Technique: The spin zone

Confronting aviation's intimidator

April 1, 2013


Spins are the aviation equivalent of a schoolyard bully. They are intimidating and carry a fearsome reputation—but like most bullies, once confronted, spins turn out not to be so tough after all. With proper preparation, training, and equipment, spins can be understood, and even enjoyed, just like the many other maneuvers pilots learn.

Spins can be frightening because they introduce banks well in excess of 90 degrees and steep pitch attitudes that typically reach about 70 degrees nose down. Spins seem to imbue our airplanes with a disorienting and unpredictable will of their own. And spins can cause alarm because “normal” control inputs don’t produce the anticipated results. (For example, adding power and pulling back on the stick during a spin doesn’t bring about a climb, and opposite aileron doesn’t stop—or even slow—the turn rate.)

On top of all this, student pilots are told that a bungled stall recovery or uncoordinated handling of the controls can produce a spin, and an inadvertent spin can result in fiery death. Yet few flight instructors teach spins, and even fewer flight schools have aircraft suitable for performing them safely.

This broad lack of familiarity helps perpetuate spin myths among pilots and the mass media. (My personal favorite is this spin-related non sequitur from Top Gun: “Mav’s in trouble. He’s in a flat spin. He’s heading out to sea!”)

In an effort to demystify spins, AOPA attached video cameras to a clipped-wing Piper J–3 Cub for a close-up look at the control surfaces during a series of spins and spin recoveries. These are upright, unaccelerated spins entered from level flight with the power at idle. The pilot holds pro-spin inputs (full aft stick, and full rudder in the direction of spin, with ailerons neutral) until the spin is fully developed, then recovers using the standard method of idle power, neutral ailerons, full opposite rudder, and brisk forward stick.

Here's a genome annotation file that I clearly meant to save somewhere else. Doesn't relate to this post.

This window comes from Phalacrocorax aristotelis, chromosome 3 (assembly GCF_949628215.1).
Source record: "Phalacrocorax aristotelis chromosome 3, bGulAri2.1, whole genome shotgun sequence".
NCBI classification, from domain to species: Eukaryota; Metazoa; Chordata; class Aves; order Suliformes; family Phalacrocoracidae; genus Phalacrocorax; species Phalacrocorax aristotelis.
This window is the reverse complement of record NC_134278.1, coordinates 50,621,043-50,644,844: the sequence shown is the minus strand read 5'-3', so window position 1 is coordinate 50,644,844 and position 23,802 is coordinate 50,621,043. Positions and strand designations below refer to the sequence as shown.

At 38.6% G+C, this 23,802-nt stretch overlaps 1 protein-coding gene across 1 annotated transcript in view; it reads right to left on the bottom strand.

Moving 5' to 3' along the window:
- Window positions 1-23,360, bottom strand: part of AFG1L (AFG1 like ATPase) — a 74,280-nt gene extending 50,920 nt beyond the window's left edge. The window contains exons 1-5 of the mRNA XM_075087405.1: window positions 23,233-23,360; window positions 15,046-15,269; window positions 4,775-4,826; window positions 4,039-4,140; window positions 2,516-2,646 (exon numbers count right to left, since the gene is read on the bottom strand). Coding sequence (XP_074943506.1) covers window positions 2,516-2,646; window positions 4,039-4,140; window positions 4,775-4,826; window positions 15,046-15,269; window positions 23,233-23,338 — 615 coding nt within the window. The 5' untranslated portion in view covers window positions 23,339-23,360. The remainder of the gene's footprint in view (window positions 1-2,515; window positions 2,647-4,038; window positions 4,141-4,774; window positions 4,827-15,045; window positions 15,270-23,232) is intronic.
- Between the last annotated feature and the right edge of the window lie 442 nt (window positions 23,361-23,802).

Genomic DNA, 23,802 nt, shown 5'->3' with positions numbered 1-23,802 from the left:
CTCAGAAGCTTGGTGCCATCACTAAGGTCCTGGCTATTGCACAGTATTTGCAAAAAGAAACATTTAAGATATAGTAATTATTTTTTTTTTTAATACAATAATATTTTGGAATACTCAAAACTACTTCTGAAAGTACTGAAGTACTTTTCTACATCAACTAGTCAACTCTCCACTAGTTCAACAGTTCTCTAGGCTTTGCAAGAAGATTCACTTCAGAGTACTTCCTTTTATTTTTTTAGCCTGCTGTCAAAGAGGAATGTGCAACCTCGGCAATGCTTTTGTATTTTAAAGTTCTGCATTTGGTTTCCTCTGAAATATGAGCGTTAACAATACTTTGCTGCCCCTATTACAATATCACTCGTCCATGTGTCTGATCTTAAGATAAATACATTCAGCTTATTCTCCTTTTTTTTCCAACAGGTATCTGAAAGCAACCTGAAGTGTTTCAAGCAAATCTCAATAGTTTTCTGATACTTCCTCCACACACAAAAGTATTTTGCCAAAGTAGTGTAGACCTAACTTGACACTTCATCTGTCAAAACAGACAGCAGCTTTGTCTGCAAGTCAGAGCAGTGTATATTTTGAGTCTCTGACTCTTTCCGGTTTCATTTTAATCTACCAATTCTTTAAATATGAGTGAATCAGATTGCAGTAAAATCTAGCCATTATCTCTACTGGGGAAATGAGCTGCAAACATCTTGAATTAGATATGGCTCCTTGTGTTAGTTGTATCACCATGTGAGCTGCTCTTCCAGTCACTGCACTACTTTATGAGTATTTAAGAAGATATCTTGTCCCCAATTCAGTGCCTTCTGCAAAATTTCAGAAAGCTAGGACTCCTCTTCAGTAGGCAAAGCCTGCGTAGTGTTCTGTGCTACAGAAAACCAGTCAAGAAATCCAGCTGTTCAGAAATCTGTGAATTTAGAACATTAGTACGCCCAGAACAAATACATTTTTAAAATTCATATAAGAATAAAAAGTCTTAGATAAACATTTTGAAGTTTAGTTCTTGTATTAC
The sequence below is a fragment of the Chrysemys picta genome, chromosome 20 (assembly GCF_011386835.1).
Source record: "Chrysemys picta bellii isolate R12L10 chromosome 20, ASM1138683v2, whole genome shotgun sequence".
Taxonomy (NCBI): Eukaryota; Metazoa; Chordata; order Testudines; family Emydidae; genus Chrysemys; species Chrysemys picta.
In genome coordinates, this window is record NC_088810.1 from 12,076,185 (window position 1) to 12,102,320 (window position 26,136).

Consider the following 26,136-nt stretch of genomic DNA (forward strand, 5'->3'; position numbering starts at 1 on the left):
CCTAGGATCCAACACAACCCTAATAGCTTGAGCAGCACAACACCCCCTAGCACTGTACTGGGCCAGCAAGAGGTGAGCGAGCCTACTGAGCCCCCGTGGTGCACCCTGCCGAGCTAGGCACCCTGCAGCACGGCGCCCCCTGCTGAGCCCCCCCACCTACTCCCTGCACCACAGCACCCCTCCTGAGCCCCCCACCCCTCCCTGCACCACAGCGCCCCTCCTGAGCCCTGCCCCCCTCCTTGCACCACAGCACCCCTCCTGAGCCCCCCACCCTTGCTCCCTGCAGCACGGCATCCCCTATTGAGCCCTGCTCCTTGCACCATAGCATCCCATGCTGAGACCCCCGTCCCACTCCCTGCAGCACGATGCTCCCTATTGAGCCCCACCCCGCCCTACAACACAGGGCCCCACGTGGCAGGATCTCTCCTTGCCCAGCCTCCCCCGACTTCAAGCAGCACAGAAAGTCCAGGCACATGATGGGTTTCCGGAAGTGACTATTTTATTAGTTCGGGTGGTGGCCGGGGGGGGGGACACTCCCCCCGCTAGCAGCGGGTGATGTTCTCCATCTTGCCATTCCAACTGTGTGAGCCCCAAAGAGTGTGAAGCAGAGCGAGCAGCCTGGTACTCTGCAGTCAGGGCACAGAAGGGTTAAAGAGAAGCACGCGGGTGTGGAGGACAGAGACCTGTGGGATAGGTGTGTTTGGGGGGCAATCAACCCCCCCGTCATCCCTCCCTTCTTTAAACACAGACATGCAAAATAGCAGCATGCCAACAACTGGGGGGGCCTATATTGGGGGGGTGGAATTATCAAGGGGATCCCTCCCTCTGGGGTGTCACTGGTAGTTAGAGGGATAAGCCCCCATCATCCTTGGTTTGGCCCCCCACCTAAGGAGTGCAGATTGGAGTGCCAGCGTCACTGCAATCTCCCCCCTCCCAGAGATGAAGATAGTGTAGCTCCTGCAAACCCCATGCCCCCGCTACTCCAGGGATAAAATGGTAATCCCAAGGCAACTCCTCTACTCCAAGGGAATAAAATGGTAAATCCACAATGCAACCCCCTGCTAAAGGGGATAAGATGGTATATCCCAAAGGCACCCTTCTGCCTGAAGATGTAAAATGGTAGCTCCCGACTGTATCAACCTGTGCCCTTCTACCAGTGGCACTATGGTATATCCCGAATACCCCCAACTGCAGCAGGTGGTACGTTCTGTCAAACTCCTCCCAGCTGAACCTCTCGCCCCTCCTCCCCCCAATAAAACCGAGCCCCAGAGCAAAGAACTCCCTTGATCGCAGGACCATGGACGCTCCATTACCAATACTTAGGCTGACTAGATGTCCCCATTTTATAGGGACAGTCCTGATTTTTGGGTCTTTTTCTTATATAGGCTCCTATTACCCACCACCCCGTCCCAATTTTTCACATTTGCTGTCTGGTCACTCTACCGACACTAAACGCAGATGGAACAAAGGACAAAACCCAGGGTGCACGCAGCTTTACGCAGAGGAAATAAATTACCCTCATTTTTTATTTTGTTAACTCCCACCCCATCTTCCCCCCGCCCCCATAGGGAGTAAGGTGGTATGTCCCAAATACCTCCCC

Here are a few things to watch for in the video:

  • Pay close attention to the inclinometer in the center of the instrument panel during the spin, and notice how the ball swings to full deflection at the spin entry, then moves toward the middle as the spin develops.
  • Watch the airspeed indicator and note where it settles during the spin. See how the airspeed indication is higher when spinning to the right than spinning left. (The pitot tube on this particular Cub is located on the left wing, so it senses a substantial amount of ram air pressure when spinning to the right, and almost none when spinning left.)
  • Pinpoint the exact moment of spin recovery by the sudden rise in airspeed.
  • Also, watch the airplane’s rate of rotation as the spin progresses. The first turn is relatively slow and sedate in what’s called the incipient phase. Then the spin accelerates in turns two and three before finding a steady state in the developed phase.
  • See if you can detect subtle differences in the airplane’s pitch and rate of rotation when spinning left compared to spinning right.
  • The altimeter unwinds as the airplane descends during the spin, but at what rate? Take note of how much altitude is lost during the maneuver. (Most general aviation trainers lose about 500 feet per turn in a spin, but the diminutive, fast-turning Cub comes down at a different rate.)